That the child's earliest interest is in the adventure story, the story concerned with events rather than with character, is shown by the undying popularity of the fairytale and wonder story as nursery literature. This interest naturally carries over into animal stories of the non-fable type, stories of travel and romantic tales of every kind. Perhaps the best romantic story for children who have just emerged from the cycles of Arthurian, Carolingian and other legend — those fascinating adventure stories that no reading boy or girl should miss — is the historical novel, in which the heroic side receives special emphasis. Famous novels of this kind suitable for young people include Scott's ‘Ivanhoe’ and ‘The Talisman,’ Dickens's ‘Tale of Two Cities,’ Kingsley's ‘Westward Ho!’ and Bulwer-Lytton's ‘The Last Days of Pompeii.’
A very different kind of romantic story, one that may be styled unhistorical, originated in this country with Cooper's tales of Indian life and adventures on the sea. In his ‘Leatherstocking Tales’ to ‘The Last of the Mohicans’ and ‘The Two Admirals’ there is not a narrative that any normal boy — and Cooper is decidedly a boy's author — willingly skips, any more than he can abstain from devouring the tales of mystery by Jules Verne. The genre of romance originated by Cooper has been done by Captain Marryat, Mayne Reid, Ballantyne and many others, whose thrilling tales of adventure on land and sea continue to enchant boys to this day.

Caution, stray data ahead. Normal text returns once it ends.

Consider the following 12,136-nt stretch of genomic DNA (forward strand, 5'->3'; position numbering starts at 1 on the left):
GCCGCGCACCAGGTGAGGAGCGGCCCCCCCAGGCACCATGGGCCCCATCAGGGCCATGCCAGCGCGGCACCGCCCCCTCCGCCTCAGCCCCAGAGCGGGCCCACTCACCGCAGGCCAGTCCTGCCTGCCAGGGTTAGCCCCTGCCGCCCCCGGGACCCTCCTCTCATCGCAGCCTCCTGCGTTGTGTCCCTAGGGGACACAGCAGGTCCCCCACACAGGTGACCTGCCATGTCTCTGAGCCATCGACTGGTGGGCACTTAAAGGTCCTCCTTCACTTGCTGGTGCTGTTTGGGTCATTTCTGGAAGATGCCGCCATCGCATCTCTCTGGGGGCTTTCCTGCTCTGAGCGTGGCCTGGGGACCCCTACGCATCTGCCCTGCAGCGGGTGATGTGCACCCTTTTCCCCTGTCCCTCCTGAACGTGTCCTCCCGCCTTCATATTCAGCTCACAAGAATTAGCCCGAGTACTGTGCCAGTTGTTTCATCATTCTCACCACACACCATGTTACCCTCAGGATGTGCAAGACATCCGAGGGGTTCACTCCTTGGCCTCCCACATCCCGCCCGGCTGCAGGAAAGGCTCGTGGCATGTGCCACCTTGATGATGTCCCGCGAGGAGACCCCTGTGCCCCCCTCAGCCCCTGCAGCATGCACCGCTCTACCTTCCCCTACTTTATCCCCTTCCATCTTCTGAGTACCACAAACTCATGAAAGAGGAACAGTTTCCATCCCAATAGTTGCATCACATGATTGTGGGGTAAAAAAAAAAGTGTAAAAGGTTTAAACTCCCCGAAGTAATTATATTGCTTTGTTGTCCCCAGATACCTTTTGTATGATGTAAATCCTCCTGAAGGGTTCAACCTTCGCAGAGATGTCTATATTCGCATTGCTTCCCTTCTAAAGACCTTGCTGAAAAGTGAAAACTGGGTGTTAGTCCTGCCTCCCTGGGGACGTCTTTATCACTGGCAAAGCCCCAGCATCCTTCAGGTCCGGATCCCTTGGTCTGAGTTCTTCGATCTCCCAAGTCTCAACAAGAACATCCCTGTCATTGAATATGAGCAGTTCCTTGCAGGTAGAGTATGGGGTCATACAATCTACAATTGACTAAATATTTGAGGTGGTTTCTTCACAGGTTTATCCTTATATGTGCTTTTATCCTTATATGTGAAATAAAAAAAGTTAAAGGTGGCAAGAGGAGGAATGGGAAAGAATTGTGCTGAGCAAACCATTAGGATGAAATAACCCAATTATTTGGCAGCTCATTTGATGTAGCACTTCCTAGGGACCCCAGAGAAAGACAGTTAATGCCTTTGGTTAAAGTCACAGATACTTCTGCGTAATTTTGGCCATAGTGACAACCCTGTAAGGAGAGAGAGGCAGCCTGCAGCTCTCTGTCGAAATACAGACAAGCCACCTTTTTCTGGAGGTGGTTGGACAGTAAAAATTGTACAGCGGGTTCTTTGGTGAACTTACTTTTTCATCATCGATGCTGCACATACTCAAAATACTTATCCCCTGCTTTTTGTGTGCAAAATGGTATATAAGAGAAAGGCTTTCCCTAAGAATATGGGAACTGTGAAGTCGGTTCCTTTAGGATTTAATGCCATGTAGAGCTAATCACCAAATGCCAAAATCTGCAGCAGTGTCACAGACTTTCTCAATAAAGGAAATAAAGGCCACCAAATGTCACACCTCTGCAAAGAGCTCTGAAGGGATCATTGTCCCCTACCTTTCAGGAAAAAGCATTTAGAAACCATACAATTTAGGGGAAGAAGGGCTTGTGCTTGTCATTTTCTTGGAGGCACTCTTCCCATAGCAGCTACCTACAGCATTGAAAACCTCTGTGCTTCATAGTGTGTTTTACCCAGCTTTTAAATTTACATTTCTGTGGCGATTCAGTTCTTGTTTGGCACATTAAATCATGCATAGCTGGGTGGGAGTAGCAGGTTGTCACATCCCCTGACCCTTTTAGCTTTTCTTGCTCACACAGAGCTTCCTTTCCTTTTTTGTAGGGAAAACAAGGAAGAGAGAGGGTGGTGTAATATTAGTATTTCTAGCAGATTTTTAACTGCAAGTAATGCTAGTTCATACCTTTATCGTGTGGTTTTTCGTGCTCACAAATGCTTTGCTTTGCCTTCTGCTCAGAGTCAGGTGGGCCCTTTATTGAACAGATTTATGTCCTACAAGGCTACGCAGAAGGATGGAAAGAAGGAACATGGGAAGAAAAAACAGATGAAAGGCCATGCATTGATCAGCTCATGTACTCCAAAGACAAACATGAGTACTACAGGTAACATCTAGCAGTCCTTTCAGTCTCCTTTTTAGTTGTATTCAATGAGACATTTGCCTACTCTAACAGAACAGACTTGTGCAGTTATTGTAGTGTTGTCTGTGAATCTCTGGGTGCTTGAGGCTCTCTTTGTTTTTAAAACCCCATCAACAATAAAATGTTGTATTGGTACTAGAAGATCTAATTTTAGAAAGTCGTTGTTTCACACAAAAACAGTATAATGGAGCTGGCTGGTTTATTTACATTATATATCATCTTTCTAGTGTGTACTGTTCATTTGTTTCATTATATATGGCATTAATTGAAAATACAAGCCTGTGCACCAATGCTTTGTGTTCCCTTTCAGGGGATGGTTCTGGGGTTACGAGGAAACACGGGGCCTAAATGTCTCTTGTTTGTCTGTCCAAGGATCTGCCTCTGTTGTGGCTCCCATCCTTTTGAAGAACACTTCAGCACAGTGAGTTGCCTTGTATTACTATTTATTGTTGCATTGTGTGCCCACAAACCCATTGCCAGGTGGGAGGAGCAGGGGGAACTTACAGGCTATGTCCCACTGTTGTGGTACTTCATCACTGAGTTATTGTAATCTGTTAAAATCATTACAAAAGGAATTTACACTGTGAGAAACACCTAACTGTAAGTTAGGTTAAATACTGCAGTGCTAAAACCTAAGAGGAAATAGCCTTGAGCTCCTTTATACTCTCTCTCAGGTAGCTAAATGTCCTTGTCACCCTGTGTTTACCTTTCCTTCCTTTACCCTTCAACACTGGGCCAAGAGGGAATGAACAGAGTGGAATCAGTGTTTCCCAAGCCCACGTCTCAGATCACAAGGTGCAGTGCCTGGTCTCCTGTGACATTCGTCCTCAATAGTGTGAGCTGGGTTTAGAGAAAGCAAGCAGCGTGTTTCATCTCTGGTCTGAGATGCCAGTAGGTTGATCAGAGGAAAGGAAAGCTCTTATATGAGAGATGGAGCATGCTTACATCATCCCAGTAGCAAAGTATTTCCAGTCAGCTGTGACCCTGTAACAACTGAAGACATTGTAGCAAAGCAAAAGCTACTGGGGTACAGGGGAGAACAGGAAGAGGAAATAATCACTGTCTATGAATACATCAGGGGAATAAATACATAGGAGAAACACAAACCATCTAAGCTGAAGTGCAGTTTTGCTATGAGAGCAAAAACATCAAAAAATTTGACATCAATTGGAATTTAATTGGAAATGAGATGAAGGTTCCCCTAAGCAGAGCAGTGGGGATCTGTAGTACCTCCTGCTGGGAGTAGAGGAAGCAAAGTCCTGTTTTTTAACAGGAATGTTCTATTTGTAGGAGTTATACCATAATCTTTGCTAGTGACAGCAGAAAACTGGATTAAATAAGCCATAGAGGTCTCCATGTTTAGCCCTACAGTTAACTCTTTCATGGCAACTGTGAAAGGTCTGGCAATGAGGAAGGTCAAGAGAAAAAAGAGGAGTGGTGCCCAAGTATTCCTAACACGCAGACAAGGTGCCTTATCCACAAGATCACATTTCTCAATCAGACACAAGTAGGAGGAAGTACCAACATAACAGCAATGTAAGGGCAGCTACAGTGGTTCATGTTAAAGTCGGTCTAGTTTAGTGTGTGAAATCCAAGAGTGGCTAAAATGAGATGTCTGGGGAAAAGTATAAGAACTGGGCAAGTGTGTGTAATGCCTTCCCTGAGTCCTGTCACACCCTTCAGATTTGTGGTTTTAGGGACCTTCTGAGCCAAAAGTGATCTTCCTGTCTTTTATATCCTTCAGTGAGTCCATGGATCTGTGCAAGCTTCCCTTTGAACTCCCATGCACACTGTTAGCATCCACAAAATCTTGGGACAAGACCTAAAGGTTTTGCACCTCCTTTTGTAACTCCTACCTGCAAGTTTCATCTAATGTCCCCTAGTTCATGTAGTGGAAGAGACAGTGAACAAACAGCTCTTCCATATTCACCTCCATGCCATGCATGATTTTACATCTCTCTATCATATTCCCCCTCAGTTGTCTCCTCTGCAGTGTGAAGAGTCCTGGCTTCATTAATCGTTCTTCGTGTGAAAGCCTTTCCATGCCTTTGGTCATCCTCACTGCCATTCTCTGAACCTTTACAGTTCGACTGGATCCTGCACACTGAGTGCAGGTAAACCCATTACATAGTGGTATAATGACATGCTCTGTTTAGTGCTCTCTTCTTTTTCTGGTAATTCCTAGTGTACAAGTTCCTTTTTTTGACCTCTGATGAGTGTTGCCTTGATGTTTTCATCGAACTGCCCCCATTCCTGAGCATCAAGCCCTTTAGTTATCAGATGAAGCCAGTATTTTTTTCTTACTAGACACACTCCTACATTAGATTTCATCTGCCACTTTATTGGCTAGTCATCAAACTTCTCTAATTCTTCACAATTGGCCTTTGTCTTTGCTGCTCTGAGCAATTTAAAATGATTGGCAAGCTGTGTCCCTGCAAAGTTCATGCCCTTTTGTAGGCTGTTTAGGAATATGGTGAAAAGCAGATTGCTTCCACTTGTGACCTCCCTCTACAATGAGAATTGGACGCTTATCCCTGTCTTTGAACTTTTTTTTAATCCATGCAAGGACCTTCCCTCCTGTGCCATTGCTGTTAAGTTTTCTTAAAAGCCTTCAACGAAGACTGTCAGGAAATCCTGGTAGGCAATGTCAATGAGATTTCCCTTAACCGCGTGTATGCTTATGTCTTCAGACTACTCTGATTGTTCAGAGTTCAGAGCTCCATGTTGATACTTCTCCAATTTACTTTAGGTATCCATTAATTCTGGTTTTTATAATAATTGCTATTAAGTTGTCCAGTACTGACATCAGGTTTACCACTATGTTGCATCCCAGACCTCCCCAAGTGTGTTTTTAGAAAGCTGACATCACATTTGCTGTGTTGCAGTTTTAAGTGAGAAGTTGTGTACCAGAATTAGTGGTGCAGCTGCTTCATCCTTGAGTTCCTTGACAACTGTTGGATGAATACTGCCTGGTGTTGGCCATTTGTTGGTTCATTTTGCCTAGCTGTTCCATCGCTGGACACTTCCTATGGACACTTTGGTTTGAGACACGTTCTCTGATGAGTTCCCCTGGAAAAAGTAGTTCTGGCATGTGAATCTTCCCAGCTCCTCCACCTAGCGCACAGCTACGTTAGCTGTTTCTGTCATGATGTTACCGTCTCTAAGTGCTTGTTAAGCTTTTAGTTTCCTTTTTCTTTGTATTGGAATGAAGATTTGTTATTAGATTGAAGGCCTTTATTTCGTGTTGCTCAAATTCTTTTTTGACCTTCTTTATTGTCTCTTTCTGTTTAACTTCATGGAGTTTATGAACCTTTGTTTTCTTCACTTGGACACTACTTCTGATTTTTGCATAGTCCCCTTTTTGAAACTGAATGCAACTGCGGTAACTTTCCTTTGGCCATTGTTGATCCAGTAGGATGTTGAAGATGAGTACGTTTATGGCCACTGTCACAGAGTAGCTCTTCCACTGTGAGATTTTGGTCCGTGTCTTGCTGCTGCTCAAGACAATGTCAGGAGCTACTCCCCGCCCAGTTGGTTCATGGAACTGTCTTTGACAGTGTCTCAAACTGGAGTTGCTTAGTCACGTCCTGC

Differing more in degree perhaps than in kind are such children's classics of adventure as ‘Treasure Island,’ ‘The Three Musketeers,’ ‘Mysterious Island,’ ‘The Slowcoach,’ ‘The Adventures of Tom Sawyer,’ ‘Kidnapped,’ ‘Captains Courageous’ and ‘Adventures of Billy Topsail.’